• Do you know the history of this popular northern noodle? Most people believe it was brought to north Thailand by the Chinese muslims or Chin Haw from Yunnan. But I doubt it. I believe it was originally from Burma during the time north Thailand was part of their empire. When I was in Yangon March last year, I was at a local restaurant and I saw the noodle selling and it was shown on the menu exactly Khao Soi. I asked the waiter and he said Khao Soi is noodle in Burmese language. I’m still trying to verify this statement as I’m keen to do some research.

      • Yes, I am inclined to concur with you that Thailand’s ‘khao soi’ northern noodles may have its roots in Burma, especially from Shan State. This is because in Thailand ‘khao soi’ noodles are closely associated with the ethnic Tai Yais (Shans) who have a significant presence in Chiang Rai, Chiang Mai, and Mae Hong Son provinces. Nowadays other ethnic groups like the Muslims and Huis (Chinese Muslims) in Thailand’s north also make the dish, making this noodle’s association with the Shans (and Burma) less apparent. I have to admit that this dish remains great whoever makes them!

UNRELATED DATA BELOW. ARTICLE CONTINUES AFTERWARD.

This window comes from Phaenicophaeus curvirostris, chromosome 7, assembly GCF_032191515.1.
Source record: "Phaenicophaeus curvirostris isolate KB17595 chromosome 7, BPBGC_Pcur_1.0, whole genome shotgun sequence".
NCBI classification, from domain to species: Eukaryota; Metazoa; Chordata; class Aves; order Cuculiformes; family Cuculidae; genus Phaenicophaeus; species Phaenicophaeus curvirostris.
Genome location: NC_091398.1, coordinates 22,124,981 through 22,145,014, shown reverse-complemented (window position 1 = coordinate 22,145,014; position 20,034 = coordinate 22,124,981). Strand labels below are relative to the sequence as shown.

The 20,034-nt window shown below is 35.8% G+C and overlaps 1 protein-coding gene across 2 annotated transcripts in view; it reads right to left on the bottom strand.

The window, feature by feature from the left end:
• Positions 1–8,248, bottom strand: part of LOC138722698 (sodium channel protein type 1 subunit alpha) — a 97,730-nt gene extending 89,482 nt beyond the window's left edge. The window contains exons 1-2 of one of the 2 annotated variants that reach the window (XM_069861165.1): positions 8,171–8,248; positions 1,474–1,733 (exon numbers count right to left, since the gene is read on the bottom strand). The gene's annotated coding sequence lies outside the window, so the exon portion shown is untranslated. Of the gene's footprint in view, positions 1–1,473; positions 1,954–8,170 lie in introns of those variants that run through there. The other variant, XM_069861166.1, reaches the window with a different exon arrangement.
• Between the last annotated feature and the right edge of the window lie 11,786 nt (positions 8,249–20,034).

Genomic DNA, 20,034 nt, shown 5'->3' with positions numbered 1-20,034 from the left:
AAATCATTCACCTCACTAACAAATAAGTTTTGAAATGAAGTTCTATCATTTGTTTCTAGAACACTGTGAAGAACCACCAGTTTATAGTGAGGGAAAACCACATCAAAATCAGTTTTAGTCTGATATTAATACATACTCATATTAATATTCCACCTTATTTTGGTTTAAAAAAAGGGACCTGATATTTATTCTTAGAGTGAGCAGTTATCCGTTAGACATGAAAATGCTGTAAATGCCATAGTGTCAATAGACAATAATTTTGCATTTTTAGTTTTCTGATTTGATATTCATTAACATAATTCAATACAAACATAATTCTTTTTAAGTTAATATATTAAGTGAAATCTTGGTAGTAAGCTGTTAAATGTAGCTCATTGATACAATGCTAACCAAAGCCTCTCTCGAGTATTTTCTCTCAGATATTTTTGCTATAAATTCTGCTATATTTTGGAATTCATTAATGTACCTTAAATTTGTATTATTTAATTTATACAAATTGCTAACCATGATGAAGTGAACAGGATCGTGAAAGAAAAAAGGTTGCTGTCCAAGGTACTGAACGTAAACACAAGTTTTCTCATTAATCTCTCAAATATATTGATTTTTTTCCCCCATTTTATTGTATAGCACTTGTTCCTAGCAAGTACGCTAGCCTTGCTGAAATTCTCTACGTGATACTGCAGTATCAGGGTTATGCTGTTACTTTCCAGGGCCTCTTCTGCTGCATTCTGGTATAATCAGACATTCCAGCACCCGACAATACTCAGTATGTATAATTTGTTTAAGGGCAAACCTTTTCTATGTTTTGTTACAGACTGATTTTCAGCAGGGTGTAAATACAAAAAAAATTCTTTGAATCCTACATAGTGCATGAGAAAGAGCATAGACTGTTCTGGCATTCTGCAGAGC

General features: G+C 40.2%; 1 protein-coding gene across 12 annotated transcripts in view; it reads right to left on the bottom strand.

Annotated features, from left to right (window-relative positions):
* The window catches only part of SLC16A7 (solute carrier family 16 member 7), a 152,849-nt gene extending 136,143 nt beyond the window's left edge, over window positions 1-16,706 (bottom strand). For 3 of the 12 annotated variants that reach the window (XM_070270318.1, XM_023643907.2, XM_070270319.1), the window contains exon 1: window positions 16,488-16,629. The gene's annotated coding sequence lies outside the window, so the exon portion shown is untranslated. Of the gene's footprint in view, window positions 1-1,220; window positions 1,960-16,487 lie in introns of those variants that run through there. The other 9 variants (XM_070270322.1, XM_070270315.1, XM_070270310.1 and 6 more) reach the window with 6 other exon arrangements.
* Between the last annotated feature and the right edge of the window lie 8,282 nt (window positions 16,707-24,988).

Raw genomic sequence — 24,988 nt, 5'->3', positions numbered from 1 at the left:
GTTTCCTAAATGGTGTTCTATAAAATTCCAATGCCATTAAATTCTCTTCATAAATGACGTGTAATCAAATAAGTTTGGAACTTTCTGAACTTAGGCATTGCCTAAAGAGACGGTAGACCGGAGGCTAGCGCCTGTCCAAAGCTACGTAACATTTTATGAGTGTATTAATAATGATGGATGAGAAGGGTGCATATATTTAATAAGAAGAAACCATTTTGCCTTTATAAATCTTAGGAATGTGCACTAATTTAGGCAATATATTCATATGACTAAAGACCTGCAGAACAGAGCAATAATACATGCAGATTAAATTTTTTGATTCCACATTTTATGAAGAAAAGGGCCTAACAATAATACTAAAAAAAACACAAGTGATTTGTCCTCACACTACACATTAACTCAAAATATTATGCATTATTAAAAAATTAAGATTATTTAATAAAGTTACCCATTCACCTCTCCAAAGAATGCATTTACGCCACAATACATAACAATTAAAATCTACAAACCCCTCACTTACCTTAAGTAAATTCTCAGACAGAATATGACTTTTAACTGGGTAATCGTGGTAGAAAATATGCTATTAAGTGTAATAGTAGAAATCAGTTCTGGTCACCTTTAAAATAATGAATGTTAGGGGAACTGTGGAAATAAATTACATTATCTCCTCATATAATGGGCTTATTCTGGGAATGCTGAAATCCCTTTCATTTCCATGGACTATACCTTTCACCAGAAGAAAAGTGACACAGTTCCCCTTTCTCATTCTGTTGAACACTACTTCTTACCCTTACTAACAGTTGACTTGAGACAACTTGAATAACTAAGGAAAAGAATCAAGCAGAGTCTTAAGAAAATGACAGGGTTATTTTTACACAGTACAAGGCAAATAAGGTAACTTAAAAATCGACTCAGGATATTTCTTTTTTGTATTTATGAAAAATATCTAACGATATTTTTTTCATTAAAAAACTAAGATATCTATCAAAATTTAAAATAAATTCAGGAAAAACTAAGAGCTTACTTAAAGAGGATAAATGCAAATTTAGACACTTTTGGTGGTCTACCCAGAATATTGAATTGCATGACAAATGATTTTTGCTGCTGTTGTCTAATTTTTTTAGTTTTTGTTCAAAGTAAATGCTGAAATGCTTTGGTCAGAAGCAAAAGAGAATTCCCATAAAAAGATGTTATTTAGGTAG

3. Actually, I forgot to add that we in George Town, Penang where I was born, has a slightly similar version of Khao Soi we call Curry Mee and another one Hokkien Mee. I also suspect it has Burmese influence as Penang had a very close link with Burma during the British times. In fact I was born on Burma Road. Not sure if you read today’s LIFE section of Bangkok Post. There is a very good articles on Penang’s hawker’s food on page 5. You may also wish to read CK Lam’s food blog.

    • I’ve visited Penang 2 times, and would love to visit the place again. I found Penang to be incredibly vibrant, diverse, and colorful. You can find Chinese, Indians, and Malays with their colorful foods and culture – a lively microcosm of Asia on a single island. I found the architecture, temples, churches, and mosques on Penang to be among the most unique and colorful. During my last trip to Penang, I also visited the Thai and Burmese Buddhist temples. And this impressive feeling extends to Penang’s plethora of food – I would would love to try the Curry Mee, Laksa, and Malacca-style Hainanese chicken with rice. I hope to visit Penang again soon.

      • Do let me know if you plan to go. I may be there next month for SKAL Asia Congress. I’m the PR & Communication Director of Skal Chiang Mai & North Thailand (http://skalchiangmai.com/members_committee.html). Our Asia congress will be participated by members all over Asia and that is a good time to visit too if you are interested to meet hotel and travel trade people. Let me know if you need help. You can email me directly to the email address given on the Skal website. Cheers.

      • Thank you very much! I will keep in touch with you should I travel to Penang. But any planned trip to Malaysia looks to be after June, as I’ll have a few trips to other parts of Thailand coming up within the next 2 months. Thanks again!